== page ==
Lessons from the Edo gubernatorial poll – Thisday

The deployment of technology in our elections could mark a turning point

While we congratulate the re-elected Governor Godwin Obaseki, it is very pertinent to take stock of what transpired in the course of the Edo State gubernatorial election so that useful lessons can be drawn for the future. But first, we must commend the Independent National Electoral Commission (INEC) for a job well-done. Observers and most independent analysts have given thumbs up for the manner in which the electoral body conducted the poll. We can only hope that INEC is gradually living up to its responsibility as an independent, credible and unbiased umpire.

Meanwhile, despite the fact that the pre-election campaigns in the state were reduced to a contest of personalities and laced with harsh rhetoric, hateful speeches, vandalism and threats, seldom has a stand-alone poll been so relatively peaceful and a victory so decisive. Although a woman lost her life and there were pockets of disturbances in a few areas, the consensus remains that it was one of the best elections in recent times. Two things stand out in Edo: the deployment by INEC of more technology (the z-pad) for uploading polling unit results in real-time, and the neutrality of the security agencies.

The weakest link in elections in Nigeria has always been the collation of results. In Edo State, no manipulations could take place at this stage when citizens were already aware of the official results from their polling units. This has prompted civil society orgnisations and the media to urge the National Assembly to accelerate a reform of the Electoral Act to legalise electronic transmission of results. What the INEC results viewing portal deployed for the Edo State gubernatorial election has demonstrated is how public access to polling unit results increases the integrity of the electoral process and encourages acceptability of outcomes.

It is also important to note that in Edo, the security agencies helped rather than subvert the process unlike in the past when they were openly partisan. President Muhammadu Buhari admitted as much when he received Governor Obaseki on Friday. The statement by the president that he warned the police and other security agencies to be neutral shows where to locate the bane of credible elections in Nigeria. No matter how well INEC prepares or how professional and neutral its officials are, once the security agencies are partisan or compromised, they scuttle rather than protect the process. It is therefore our hope that this same neutrality will be displayed in the Ondo State gubernatorial election scheduled for next week Saturday.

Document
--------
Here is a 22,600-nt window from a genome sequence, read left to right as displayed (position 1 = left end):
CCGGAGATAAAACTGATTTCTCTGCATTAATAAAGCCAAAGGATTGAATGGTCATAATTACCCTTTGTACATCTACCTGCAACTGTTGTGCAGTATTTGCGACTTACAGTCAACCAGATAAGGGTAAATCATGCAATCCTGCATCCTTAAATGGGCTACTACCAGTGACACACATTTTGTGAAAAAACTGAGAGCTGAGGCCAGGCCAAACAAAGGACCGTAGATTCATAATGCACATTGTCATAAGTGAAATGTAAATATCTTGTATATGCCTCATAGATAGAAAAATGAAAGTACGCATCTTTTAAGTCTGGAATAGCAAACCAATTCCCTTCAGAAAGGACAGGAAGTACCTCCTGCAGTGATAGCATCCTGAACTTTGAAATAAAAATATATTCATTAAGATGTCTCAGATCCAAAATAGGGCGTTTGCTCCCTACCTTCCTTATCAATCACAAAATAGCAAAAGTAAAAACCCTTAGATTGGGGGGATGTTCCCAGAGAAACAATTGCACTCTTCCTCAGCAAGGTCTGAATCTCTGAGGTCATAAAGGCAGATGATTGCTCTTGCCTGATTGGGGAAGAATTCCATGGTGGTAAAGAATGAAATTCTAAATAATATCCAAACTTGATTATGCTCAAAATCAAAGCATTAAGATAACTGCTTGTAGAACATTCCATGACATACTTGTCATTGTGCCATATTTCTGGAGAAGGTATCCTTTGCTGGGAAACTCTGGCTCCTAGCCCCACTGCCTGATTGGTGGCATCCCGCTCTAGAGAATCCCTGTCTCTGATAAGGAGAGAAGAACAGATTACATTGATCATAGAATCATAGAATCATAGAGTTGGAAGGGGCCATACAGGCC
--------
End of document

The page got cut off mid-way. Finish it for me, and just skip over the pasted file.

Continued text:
However, there were two ugly developments that highlight the bane of democracy in Nigeria. The first is the pre-election choice of candidates for the two political parties. The ruling All Progressives Congress (APC) dumped the sitting governor and went for the opposition Peoples Democratic Party (PDP) candidate in the previous election. Not to be outdone, the PDP embraced the governor who has now been elected on their platform. In ideal societies, political parties represent not only individuals who share similar interests and views on critical issues but also groups with special concerns and specific agenda for change. That political parties are mere vehicles for seeking power without any ideology or guiding philosophy is very telling on the state of affairs in our country today. That needs to change if we must deepen our democracy.

The second issue is the ease with which governors congregate in states where stand-alone elections are held. This is not only disruptive of the election process, it has exacerbated the corruptive element of vote-buying. There must be a way to discourage this without violating the rights of free movement of citizens. But inall, the experience of Edo poll has proved conclusivelythat reliable electronic transmission of results could eliminate disputes over electoral fraud and rigging of results and thereby obviate the need for long-drawn litigations. We therefore call on INEC to push for theadoption of electronic transfer of results, if only to prove its neutrality as an umpire committed to free and fair elections in Nigeria.


The experience of Edo poll has proved conclusivelythat reliable electronic transmission of results could eliminate disputes over electoral fraud and rigging of results

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